“What are you thinking, Dad?” I asked, not with any incredulous accent on a specific word, but with steady phrasing, looking for clarification, hoping he’d say something that would let me justify saying, No, I can’t, I won’t get up there in front of everyone and humiliate myself.
“Well, you had some good points. And it’s presenting another side of the issue. I’d like you to be part of the service....” As I suspected, he was trying to be helpful. He was trying to broaden his narrow frame. And how could I refuse a request—as out of place and awkward as it seemed to be in the grand picture-when my writing had made it clear that being left out was not tenable? I gave myself a few hours to think about it, swallowed hard, and said, “Okay, I will read,” though I wasn’t sure why. To make him feel good about being magnanimous? To educate the congregation? To claim some place for myself in the only serious tribute given to women the whole year long? Probably all. So Sunday morning, pretending I was someone and somewhere else, I walked to the pulpit on cue, and spoke my piece.
The service continued as planned. I survived, though I never again went home for Mother’s Day. The church survived, even soon enlarging their sanctuary. And my parents stayed on; within a few years buying a house for retirement on the hamlet’s upper road, where Dad tore up the lawn and planted roses.
That might be the end of the story but for a serendipitous stop at the high-steepled, red-door church in Bath, New York, where Mother now lives in a nursing home. One Sunday morning in October, four months after Mom’s stroke, I said good-bye to Dad, drove the eighteen miles east to see Mom. I told her I’d slept well, read her a page from a devotional book, and prayed. Getting ready to leave, I asked if she wanted me to position her geri chair so she could look out the window or toward the hallway.
It wasn’t what I’d wanted to hear. “But Mom, don’t you want to see the tree?”—the immediate view outside her second-story window.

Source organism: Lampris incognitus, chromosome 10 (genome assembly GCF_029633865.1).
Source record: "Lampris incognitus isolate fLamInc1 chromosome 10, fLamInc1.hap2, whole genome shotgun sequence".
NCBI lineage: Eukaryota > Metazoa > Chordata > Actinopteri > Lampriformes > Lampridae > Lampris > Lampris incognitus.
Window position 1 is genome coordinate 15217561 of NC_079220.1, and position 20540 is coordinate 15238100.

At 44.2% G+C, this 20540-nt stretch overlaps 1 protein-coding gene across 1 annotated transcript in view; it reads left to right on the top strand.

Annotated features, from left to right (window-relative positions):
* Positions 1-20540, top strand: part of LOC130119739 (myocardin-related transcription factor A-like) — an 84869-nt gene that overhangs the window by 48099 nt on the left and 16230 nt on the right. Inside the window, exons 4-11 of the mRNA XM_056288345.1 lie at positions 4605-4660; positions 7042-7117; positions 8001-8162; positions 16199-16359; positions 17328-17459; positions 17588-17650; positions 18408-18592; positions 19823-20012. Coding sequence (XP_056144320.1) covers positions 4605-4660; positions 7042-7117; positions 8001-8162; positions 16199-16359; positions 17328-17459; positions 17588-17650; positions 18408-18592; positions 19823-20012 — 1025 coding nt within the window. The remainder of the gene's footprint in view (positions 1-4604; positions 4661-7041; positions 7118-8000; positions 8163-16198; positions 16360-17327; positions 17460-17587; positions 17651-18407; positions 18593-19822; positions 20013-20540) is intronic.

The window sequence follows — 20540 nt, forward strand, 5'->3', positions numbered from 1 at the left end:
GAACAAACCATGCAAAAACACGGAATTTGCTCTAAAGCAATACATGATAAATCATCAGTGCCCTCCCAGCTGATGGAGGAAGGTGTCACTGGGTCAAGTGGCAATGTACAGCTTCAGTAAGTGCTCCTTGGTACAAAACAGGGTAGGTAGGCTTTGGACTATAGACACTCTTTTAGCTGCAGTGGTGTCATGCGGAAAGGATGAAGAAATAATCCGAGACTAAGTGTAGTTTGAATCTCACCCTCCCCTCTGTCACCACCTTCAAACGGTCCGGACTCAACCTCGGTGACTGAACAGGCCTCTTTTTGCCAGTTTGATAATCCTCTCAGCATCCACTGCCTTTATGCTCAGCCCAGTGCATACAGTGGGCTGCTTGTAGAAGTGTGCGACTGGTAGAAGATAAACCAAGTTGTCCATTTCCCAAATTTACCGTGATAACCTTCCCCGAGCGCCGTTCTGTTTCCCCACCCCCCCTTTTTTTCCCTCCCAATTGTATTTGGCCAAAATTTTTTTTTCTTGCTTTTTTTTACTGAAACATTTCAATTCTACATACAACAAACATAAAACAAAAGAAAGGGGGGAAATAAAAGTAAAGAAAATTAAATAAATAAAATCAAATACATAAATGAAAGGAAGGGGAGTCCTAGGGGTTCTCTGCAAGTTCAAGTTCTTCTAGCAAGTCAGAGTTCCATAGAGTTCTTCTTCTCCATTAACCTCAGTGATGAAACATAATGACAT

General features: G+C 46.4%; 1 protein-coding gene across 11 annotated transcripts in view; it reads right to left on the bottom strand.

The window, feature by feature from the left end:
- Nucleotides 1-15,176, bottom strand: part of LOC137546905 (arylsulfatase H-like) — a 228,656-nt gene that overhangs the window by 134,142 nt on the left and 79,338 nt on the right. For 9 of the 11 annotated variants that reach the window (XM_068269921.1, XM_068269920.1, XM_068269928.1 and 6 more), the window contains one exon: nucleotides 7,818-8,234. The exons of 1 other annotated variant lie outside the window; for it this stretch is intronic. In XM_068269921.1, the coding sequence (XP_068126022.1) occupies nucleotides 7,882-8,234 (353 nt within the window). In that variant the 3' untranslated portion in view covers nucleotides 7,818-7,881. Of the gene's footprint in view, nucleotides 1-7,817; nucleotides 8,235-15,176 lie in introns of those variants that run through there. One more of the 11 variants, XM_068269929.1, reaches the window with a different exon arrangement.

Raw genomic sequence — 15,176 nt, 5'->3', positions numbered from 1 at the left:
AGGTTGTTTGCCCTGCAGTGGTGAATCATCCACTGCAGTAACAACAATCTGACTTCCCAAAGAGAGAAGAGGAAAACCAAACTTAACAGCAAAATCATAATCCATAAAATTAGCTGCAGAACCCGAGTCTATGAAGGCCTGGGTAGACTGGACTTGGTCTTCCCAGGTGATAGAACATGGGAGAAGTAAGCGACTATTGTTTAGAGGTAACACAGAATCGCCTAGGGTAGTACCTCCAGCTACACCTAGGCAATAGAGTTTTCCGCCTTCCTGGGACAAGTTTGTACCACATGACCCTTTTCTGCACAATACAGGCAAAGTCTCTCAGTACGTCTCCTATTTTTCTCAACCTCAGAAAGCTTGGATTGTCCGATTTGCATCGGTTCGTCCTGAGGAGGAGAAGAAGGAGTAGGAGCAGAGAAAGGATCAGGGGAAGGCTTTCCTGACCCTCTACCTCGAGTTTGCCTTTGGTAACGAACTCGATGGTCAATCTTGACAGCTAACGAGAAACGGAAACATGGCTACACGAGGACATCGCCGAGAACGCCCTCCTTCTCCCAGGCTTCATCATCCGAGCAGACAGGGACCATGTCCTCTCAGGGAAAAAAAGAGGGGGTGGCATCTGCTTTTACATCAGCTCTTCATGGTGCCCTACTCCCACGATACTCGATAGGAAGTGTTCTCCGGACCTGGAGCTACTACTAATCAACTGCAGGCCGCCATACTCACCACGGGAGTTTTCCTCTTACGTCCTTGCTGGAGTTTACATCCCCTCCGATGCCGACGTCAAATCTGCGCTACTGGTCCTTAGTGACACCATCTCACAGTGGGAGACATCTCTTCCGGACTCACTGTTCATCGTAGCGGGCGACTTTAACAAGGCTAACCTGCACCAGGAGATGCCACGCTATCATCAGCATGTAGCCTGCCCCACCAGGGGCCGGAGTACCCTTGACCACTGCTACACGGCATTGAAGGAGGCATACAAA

“I saw it yesterday.”
I turned her toward the hallway and kissed her. We exchanged farewells: “I love you. I’m praying for you.” In tears, mourning mother’s days, I returned to my car to head south, to Virginia.
Not ready to face the fast four-lane, I drove down the main street of town, past that church with the red door. I looked at the church sign and at my watch. I was only five minutes late for the 10:30. Great! A liturgical service. No surprises. I know the predictable words bridging heaven and earth: “Glory to God in the highest, and peace to his people on earth.” The phrases and the gifts—they’ll help me put my world in order. Just what I need. Get me settled for the ride.
I opened the church door and settled into a pew near the back. There was nothing remarkable about the service. I might not have marked it but for its one surprise, after the sermon and before the Eucharist: an “extra “congregational hymn and one I’d never discovered, buried in the “Christian Life” category of the Episcopal Hymnal 1982.
In the first verse, Linda Wilberger Egan’s lyrics summarized Gabriel’s birth announcement to Mary, noting: “Blessed is she who believes in the Lord.”
A second verse, about the Samaritan woman, ended: “Blessed is she ... who perceives.”
Long before we got to the third verse, pronouncing blessing on behalf of three female witnesses to Jesus’ resurrection, I sank, sobbing, to the pew and let myself be overwhelmed by the blessing of belief.
For my mother, whose faith remained true to her and would, I prayed, till death.
For me, suddenly able to perceive myself fully within the Lord’s welcomed company.
Trying to calm my emotions, a woman sitting behind me, in the back row, placed her hand on my heaving shoulder. Feeling her touch, I widened my claim of grace: For her and all the faithful women whose belief, like a thorny rose, blossoms fragrantly in the yard.